Saturday 22 November 2014

I caught my teen watching internet porn

Susan Gately

Published 08/02/2012 | 06:00

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Anyone who has ever caught a teenager looking at porn on the internet knows the feeling of shock and disbelief.

Anita (not her real name) woke up to the dangers of internet porn when by chance she checked the 'history' to find a website she had visited a week earlier, only to discover a plethora of porn sites.

"I nearly died. I clicked through to see exactly what my teenage boy had been watching. It was just disgusting. Threesomes. Oral sex. Masturbation. Videos. Hard core pictures. I was absolutely horrified."

Anita thought she was a savvy parent. She and her husband, a teacher, were both determined to control the Net. At an early stage, they tied up the children's computer. When their eldest daughter got her own PC, they took over the administrator level and installed security software. She would not be able to access or download adult content without their consent. She complained: "It's my computer!" They parried: "It's our internet!".

Their two boys, aged 14 and 12, were into different things: one, sport; the other, stock car racing on Youtube. Soon competition over the shared computer became a major issue.

"Can I use your computer to check homework on the internet?" her elder son asked Anita one evening. She agreed.

"I forgot something very important. There were no parental controls on my machine. I had purposely taken them off so it would work faster," said Anita.

It became a habit for her son to use her computer, first for his homework, and then after a while for checking his facebook account. At Christmas time, as Anita looked at the list of XXX sites on the history, she realised that wasn't all he had been accessing.

That night, Anita and her husband confronted their son and he admitted he'd been looking at porn for months.

"I just went with a gut reaction, and said to him: 'Would you like to see me doing those kind of things, or your sister? They are real people.' I was very cross and upset. I heard after from Parentline that you shouldn't get emotional. I'm afraid I did," admitted Anita.

There is an infinity of porn on the internet, and more and more children are viewing it.

A UNICEF online survey of 509 young people (November 2011), showed over half (54pc) had watched porn on the internet, with a significant percentage (36pc) believing that what they saw was "accurate and/or educational".

Another survey found 45pc of 15- to 16-year-olds had seen "obvious sexual images" in the last year. The survey 'Risks and Safety for Children on the Internet: The Ireland Report', shows younger children on the internet for an hour on average each day, and older teens for 80 minutes. Of these older children, half use the internet in a private space.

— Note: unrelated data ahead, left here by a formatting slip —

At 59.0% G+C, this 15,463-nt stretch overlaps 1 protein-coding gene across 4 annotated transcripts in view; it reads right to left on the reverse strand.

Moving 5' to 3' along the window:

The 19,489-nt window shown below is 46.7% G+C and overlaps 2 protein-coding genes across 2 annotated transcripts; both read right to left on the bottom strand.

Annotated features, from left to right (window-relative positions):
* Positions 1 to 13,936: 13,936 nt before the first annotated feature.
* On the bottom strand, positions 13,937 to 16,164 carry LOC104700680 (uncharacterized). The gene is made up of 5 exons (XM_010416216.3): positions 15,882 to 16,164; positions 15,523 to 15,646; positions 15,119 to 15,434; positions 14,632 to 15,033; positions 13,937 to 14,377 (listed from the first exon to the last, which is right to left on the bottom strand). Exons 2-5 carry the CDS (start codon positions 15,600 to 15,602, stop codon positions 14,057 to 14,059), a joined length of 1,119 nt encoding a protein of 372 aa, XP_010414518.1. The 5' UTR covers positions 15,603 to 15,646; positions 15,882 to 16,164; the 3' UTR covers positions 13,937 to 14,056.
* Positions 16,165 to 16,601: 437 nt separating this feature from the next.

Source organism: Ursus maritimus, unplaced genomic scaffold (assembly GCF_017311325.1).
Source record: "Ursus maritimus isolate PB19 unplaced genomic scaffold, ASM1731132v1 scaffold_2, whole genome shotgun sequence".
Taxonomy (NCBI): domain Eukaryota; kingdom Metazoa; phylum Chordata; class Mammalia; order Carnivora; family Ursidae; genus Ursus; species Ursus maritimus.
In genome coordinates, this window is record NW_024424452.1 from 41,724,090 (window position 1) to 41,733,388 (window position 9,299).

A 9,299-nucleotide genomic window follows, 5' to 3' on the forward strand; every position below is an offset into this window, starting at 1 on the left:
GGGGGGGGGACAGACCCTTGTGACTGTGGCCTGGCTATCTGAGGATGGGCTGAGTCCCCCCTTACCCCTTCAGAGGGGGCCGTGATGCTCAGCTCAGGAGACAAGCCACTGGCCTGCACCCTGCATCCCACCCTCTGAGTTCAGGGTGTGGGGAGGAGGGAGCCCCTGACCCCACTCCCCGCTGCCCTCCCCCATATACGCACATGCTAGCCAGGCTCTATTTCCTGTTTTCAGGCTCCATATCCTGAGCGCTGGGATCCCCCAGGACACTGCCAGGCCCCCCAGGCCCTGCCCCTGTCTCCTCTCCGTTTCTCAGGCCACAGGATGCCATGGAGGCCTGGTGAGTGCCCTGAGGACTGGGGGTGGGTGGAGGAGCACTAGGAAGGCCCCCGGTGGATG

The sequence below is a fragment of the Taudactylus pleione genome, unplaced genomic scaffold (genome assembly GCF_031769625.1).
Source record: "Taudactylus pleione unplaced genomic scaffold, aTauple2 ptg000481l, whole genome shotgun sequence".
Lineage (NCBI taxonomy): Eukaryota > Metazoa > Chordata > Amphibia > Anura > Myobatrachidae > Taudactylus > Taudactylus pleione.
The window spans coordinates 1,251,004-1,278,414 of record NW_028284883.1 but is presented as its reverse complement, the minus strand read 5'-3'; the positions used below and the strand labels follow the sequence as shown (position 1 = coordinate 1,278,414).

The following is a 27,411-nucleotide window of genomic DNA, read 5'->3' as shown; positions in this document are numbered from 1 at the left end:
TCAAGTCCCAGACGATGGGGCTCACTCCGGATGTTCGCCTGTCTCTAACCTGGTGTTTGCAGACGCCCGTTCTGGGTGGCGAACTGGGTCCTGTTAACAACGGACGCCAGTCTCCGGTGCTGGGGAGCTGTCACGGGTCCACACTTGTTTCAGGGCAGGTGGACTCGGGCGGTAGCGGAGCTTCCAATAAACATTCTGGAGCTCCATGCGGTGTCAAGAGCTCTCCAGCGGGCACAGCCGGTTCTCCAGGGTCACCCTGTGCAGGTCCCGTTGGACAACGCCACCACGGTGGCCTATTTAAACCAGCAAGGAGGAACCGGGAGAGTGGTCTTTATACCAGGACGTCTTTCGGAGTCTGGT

Most people will admit that at some stage in their life they looked at porn. Is it really harmful or just a natural stage in growing up?

Dr Martin O'Sullivan specialises in the area of adolescent psychiatry. He says viewing pornography is a hidden issue. "While adolescent males were always exposed to porn, there is a different order of exposure now and we don't know what impact that will have in the long run."

He says pornography is "highly addictive", and through it, he fears, many men will retreat into a "virtual world".

"Far from helping them to form relationships, excessive porn use is likely to deaden the impulse to form meaningful relationships which require patience, consideration and growth."

Professor of psychiatry at University College Dublin, Patricia Casey, says the danger of looking at porn is that it can initiate teenagers into early sexual behaviour. "It also gives them a distorted image of women as sexual objects," she says.

While the area of sex addiction is "controversial and unclear", for children who do not have other "healthy outlets" the lure of porn can be "compelling", she says. It can also be an indicator of early sexualisation and abuse.

In Britain, such is the concern about the early sexualisation of children that last October internet service providers BT, Sky, TalkTalk and Virgin announced they would offer the option of blocking adult content.

These "network-level filters" are by far the best protection for families, says Simon Grehan from the National Centre for Technology in Education, one of the authors of the Ireland report, but "there is nothing like this in Ireland".

TalkTalk, for example, has a free 'home safe' system that is easy to set up, although Grehan adds that "no filter is completely foolproof".

When it comes to the internet, parents must be vigilant, says Rita O'Reilly, CEO of Parentline.

It is part of our parental responsibility, adds Stephen Cardy from Focus on the Family. "We have good reason to protect our children from getting into danger. When they are adults and want to have children of their own, we don't want them to have regrets and reasons why they can't connect and have proper relationships."

Irish Independent

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